Here's an excerpt that I wish I could read out loud to everyone I know, but this will have to do. Slight edits for clarity.

"Horror did not begin with the Great War, although the sheer weight of diabolical celluloid unleashed on the world after 1918 makes it seem like it did. However, something did change after Passchendaele, Gallipoli, the Somme and Verdun. On a geopolitical scale, the world would not suddenly be set right...the world changed and so what frightened us changed. Horror became our fundamental approach to the world. Too much death and suffering, on a scale unimagined before, unhinged us. The piles of bodies, an entire generation wiped out, could not be forgotten. Much of the entertainment we consume - romantic comedy, action, superheroes - are efforts to hide from these realities. Horror, even at its most escapist, brings us to the edges of the last century's wastelands.

The malignant, festering wound of the Great War holds our attention still. Like a series of images in a nightmare detached from sensibility and chronology, the smoke, mud, blood and dismembered bodies of the trenches flicker behind the images of our films, the color and tone of our art, and the need to read books that unsettle us deep into the night. The horror that has come to nest in the center of our culture grew out of this history. It's a horror that paralyzes us like a night terror even as it has become part of a multi-billion dollar entertainment industry.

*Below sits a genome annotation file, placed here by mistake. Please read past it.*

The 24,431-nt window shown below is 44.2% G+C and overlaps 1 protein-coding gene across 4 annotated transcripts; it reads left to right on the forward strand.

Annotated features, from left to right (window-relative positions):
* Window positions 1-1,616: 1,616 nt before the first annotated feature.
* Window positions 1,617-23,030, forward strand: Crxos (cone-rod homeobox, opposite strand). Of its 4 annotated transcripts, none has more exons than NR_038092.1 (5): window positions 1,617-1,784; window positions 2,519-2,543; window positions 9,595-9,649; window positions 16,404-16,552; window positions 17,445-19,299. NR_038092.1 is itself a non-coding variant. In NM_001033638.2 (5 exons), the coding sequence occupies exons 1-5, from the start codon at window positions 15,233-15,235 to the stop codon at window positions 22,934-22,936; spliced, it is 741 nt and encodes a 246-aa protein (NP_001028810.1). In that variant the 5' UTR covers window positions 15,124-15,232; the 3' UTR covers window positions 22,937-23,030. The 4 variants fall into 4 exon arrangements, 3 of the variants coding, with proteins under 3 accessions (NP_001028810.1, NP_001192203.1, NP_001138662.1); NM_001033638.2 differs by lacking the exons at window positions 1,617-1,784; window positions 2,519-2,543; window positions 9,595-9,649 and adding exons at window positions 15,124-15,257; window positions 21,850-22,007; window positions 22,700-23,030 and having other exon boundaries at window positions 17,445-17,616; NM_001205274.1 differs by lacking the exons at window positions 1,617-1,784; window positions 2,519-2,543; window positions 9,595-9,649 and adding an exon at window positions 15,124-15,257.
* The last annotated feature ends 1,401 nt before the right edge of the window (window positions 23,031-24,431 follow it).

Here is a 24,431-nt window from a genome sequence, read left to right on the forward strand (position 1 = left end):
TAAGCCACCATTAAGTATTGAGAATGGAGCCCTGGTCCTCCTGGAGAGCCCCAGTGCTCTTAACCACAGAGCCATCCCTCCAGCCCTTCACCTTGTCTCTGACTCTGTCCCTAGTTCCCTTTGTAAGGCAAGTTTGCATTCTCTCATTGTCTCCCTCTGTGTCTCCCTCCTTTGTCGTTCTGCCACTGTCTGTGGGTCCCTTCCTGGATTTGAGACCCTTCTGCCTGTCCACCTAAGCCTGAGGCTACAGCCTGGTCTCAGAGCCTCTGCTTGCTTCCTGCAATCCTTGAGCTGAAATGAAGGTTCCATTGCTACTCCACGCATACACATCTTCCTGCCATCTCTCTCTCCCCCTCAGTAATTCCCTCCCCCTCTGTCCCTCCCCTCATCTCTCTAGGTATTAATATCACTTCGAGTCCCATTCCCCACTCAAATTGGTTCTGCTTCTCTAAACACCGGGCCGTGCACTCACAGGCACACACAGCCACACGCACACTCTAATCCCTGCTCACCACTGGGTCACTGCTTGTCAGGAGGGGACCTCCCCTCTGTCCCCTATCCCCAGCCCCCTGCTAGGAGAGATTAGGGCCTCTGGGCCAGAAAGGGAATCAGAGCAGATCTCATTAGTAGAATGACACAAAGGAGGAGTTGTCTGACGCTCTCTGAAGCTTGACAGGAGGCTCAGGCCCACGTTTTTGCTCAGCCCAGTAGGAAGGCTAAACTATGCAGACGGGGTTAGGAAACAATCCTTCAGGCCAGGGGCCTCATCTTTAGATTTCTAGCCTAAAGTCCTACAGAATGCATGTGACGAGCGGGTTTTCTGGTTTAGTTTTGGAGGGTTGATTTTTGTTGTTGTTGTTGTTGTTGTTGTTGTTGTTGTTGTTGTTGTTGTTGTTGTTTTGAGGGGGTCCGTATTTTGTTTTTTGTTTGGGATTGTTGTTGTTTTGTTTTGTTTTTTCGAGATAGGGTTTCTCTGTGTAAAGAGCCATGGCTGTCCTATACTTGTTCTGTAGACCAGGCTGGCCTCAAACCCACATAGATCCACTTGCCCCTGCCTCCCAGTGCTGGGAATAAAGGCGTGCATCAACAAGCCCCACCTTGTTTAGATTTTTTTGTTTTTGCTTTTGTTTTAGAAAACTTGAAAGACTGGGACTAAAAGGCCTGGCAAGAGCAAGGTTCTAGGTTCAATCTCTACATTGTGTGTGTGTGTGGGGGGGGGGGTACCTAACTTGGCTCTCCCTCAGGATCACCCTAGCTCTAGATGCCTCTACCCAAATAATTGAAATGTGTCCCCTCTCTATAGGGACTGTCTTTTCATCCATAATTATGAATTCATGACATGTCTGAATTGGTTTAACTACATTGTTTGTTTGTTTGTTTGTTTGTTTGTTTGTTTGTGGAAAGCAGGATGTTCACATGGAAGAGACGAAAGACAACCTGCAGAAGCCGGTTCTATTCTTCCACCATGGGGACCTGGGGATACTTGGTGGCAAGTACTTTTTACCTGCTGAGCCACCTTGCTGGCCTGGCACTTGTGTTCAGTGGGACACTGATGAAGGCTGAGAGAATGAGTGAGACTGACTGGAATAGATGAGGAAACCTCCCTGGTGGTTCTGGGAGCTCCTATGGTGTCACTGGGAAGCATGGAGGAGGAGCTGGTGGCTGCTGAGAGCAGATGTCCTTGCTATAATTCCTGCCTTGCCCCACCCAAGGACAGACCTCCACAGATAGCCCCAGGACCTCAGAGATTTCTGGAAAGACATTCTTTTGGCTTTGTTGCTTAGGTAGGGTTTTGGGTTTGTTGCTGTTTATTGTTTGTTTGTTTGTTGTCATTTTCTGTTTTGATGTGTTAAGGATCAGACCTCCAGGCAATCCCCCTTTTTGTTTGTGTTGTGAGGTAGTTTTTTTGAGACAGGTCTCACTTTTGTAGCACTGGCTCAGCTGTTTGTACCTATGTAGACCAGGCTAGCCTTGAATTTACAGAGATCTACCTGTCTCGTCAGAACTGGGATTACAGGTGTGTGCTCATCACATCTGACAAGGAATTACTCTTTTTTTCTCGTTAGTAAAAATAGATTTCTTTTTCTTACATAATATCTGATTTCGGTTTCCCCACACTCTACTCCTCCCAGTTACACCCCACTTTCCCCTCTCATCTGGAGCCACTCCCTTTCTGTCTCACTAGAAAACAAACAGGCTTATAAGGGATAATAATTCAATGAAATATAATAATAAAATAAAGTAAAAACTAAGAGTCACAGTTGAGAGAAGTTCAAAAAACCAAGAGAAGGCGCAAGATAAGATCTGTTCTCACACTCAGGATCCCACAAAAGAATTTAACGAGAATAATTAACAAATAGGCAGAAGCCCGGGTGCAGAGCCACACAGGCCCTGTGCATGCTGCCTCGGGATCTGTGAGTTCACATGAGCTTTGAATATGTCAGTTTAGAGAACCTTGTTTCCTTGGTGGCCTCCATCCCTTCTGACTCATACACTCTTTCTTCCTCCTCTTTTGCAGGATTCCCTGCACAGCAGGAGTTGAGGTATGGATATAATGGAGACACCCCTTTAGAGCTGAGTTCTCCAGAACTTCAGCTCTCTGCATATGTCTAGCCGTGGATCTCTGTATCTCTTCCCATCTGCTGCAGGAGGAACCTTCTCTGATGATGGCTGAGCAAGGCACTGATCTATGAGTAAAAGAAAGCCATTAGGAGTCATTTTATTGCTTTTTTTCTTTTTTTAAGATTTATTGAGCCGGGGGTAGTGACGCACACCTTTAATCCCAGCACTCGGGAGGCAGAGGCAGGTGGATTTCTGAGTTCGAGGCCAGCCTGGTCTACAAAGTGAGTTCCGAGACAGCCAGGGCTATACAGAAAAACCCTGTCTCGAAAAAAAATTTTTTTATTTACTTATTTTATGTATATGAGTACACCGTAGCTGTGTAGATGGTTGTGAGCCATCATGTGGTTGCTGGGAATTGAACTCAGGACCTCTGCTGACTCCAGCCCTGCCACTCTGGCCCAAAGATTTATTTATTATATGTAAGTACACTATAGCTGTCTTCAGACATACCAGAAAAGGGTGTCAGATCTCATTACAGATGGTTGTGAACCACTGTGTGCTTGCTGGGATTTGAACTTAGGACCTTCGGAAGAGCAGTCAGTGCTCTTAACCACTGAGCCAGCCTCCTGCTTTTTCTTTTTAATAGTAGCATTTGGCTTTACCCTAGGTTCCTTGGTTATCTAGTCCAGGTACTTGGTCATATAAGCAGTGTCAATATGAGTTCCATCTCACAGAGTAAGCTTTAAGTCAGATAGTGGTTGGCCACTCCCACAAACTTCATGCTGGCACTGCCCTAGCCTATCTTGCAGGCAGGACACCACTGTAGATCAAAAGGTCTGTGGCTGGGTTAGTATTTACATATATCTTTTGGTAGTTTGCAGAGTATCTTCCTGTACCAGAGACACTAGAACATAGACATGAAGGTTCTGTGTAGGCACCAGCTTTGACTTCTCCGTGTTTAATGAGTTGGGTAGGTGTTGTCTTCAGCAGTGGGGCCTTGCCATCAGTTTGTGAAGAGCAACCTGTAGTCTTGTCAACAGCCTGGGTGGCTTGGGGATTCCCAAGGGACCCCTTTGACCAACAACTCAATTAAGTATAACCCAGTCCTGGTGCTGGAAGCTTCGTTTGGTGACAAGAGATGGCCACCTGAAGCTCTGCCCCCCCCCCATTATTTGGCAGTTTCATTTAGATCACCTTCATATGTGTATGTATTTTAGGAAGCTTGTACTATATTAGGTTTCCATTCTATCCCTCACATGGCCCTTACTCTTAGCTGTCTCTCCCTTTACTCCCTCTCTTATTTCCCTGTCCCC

The corpses in the wasteland of past and present haunt us...we cannot awaken from history."

The controversial horror comics of the 1950s have a similar relationship to World War II. The atomic bomb and Godzilla. Vietnam and racial violence of the 1950s and 60s were reflected in Night of the Living Dead and a golden age of horror that lasted for the next decade. The torture-themed horror of the mid-2000s and Abu Ghraib. Even something as noxious as A Serbian Film is a product of barbaric war crimes perpetrated against civilians in the Balkan Wars of the 1990s. Pennywise the Clown is back for an era in history where the President of the United States is a psychopathic clown determined to hurt children. Okay, maybe that one is a stretch but you can bet our current national mood of Nazi nostalgia and concentration camps for kids is going to produce some truly ghastly movies in a few years.

People often say "Why do we need horror? The real world is scary enough!" Yes, that's the point. A generation of Europeans saw their homeland bombed into smoking mud pits full of corpses. You can't fix that with yoga and positive thinking. It needs to be processed. It needs to be reckoned with, even if the creators and/or the audience aren't totally aware of the connection. So if the movies still bother you, you should probably tell real life to take it down a notch.